Projecting repo volatility from FICC DVP data, tax season and the Wall of Cash

The Wall of Cash held by US money market funds is a potential source of US Treasury repo disruption if investor sales happen fast. A quick disappearance of cash providers could lead to sudden changes to rates and volumes, creating volatility for not just repo but also underlying US Treasury markets and the basis trade. The recent US tax deadline supports a projection of how this might play out in real time.

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Money market funds are a mainstay of US repo markets, providing the cash that supports dealers to finance both their own activities and their hedge fund clients. In a best case scenario, matched book trades take in cash from money funds and lend it onwards to hedge funds with a dealer providing credit intermediation to both sides. Dealers have been highly successful at keeping both sides of this trade in equilibrium, but occasional periods of disruption, notably a sharp reduction in cash in September 2019, have caused outsized volatility.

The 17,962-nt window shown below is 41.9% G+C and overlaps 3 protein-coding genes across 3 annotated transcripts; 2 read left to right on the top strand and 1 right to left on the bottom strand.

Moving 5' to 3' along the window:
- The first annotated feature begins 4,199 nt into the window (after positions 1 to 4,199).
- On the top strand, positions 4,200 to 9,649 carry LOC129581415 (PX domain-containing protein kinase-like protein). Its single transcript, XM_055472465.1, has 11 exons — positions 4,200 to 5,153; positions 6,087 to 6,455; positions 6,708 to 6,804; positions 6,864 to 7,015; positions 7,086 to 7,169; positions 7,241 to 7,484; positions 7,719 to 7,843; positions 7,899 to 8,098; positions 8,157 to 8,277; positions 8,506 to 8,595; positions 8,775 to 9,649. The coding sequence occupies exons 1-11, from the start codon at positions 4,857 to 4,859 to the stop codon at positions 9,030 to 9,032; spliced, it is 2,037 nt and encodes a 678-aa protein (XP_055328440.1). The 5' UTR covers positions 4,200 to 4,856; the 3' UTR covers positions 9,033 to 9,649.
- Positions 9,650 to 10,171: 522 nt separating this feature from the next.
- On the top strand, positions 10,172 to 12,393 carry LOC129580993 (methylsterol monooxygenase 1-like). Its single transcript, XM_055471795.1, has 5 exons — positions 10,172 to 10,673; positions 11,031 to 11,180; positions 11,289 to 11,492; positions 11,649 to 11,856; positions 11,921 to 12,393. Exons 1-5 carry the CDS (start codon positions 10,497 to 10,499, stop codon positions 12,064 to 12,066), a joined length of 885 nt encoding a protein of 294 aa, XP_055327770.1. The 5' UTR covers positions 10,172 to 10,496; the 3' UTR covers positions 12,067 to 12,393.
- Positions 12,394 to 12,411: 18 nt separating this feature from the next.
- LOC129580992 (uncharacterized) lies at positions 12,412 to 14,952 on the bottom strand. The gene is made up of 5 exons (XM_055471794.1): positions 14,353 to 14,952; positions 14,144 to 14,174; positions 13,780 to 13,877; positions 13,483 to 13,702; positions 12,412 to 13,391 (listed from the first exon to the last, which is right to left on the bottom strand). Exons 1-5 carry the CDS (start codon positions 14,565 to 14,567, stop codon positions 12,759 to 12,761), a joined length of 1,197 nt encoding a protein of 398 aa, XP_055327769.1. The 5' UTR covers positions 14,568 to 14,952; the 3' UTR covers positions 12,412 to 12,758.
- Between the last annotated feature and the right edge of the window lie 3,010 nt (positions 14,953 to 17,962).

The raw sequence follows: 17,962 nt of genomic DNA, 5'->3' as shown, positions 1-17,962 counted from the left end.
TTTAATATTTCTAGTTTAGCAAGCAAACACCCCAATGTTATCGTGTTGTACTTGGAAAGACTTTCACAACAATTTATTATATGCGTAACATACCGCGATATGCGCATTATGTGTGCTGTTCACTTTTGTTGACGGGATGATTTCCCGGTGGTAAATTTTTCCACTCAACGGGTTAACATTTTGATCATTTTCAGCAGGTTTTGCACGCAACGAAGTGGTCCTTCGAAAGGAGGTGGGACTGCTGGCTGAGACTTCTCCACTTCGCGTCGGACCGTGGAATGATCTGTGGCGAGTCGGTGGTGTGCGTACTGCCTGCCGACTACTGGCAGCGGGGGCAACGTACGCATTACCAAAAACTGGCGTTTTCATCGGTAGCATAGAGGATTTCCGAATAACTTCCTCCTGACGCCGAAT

If the market wants to know what volatility in 2024 looks like, cash exiting the market on March 15 as taxes were due provides a snapshot. The rise in rates that occurred as a result provides a preview of what a bigger cash reduction could look like, considering new factors like the Federal Reserve’s Standing Repo Facility. 2024 is not 2019, but as interest rates fall and money market funds become less attractive for investors, market participants can have an idea what will happen to pricing in real-time. These figures can be quantified using data from DTCC Data Services’s Treasury Kinetics data service, the DTCC GCF Repo Index®and sponsored repo information.

What is the Wall of Cash?
US money market funds hold around US$6 trillion in assets, according to the Investment Company Institute (ICI) (see Exhibit 1). The Wall Street Journal has referred to this as the “Wall of Cash,” speculating on when it will break and money will flow into the stock markets.